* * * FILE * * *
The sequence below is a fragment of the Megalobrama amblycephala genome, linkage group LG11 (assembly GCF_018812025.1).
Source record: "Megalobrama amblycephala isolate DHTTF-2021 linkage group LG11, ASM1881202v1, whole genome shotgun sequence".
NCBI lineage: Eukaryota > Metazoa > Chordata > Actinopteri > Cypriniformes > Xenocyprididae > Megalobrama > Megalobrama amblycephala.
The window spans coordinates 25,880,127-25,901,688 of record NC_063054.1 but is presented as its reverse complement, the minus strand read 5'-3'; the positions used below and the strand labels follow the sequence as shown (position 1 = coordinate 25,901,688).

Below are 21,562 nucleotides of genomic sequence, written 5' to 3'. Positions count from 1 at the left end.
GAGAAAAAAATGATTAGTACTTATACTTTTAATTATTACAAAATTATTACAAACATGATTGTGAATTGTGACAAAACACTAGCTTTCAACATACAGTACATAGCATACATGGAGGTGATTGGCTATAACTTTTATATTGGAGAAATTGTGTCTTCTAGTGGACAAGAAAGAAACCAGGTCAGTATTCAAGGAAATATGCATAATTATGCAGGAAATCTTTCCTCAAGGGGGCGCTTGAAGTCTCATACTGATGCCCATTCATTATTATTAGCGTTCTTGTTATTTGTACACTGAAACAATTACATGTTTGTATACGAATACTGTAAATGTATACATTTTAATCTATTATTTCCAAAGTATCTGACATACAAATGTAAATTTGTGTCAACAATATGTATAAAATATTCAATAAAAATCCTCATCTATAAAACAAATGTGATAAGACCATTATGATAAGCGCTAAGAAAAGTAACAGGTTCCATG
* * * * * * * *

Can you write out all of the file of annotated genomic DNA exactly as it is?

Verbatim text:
The sequence below is a fragment of the Megalobrama amblycephala genome, linkage group LG11 (assembly GCF_018812025.1).
Source record: "Megalobrama amblycephala isolate DHTTF-2021 linkage group LG11, ASM1881202v1, whole genome shotgun sequence".
NCBI lineage: Eukaryota > Metazoa > Chordata > Actinopteri > Cypriniformes > Xenocyprididae > Megalobrama > Megalobrama amblycephala.
The window spans coordinates 25,880,127-25,901,688 of record NC_063054.1 but is presented as its reverse complement, the minus strand read 5'-3'; the positions used below and the strand labels follow the sequence as shown (position 1 = coordinate 25,901,688).

Below are 21,562 nucleotides of genomic sequence, written 5' to 3'. Positions count from 1 at the left end.
GAGAAAAAAATGATTAGTACTTATACTTTTAATTATTACAAAATTATTACAAACATGATTGTGAATTGTGACAAAACACTAGCTTTCAACATACAGTACATAGCATACATGGAGGTGATTGGCTATAACTTTTATATTGGAGAAATTGTGTCTTCTAGTGGACAAGAAAGAAACCAGGTCAGTATTCAAGGAAATATGCATAATTATGCAGGAAATCTTTCCTCAAGGGGGCGCTTGAAGTCTCATACTGATGCCCATTCATTATTATTAGCGTTCTTGTTATTTGTACACTGAAACAATTACATGTTTGTATACGAATACTGTAAATGTATACATTTTAATCTATTATTTCCAAAGTATCTGACATACAAATGTAAATTTGTGTCAACAATATGTATAAAATATTCAATAAAAATCCTCATCTATAAAACAAATGTGATAAGACCATTATGATAAGCGCTAAGAAAAGTAACAGGTTCCATG